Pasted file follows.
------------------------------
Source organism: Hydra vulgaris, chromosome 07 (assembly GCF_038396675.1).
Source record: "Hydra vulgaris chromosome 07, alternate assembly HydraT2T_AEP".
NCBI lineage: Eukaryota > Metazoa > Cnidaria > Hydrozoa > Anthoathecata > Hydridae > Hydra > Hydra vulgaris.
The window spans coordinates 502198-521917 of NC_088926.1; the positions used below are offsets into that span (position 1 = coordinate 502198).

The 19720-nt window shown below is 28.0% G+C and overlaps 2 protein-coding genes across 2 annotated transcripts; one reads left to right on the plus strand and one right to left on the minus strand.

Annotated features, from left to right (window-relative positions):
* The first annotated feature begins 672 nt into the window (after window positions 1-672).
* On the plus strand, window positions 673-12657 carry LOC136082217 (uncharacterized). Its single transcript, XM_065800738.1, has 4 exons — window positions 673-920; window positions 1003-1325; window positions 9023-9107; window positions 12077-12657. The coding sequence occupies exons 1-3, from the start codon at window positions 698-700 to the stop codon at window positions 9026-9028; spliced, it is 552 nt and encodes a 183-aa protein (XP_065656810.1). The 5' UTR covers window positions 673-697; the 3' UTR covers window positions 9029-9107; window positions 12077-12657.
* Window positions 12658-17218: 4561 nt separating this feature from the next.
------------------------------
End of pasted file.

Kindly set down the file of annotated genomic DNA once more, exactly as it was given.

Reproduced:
Source organism: Hydra vulgaris, chromosome 07 (assembly GCF_038396675.1).
Source record: "Hydra vulgaris chromosome 07, alternate assembly HydraT2T_AEP".
NCBI lineage: Eukaryota > Metazoa > Cnidaria > Hydrozoa > Anthoathecata > Hydridae > Hydra > Hydra vulgaris.
The window spans coordinates 502198-521917 of NC_088926.1; the positions used below are offsets into that span (position 1 = coordinate 502198).

The 19720-nt window shown below is 28.0% G+C and overlaps 2 protein-coding genes across 2 annotated transcripts; one reads left to right on the plus strand and one right to left on the minus strand.

Annotated features, from left to right (window-relative positions):
* The first annotated feature begins 672 nt into the window (after window positions 1-672).
* On the plus strand, window positions 673-12657 carry LOC136082217 (uncharacterized). Its single transcript, XM_065800738.1, has 4 exons — window positions 673-920; window positions 1003-1325; window positions 9023-9107; window positions 12077-12657. The coding sequence occupies exons 1-3, from the start codon at window positions 698-700 to the stop codon at window positions 9026-9028; spliced, it is 552 nt and encodes a 183-aa protein (XP_065656810.1). The 5' UTR covers window positions 673-697; the 3' UTR covers window positions 9029-9107; window positions 12077-12657.
* Window positions 12658-17218: 4561 nt separating this feature from the next.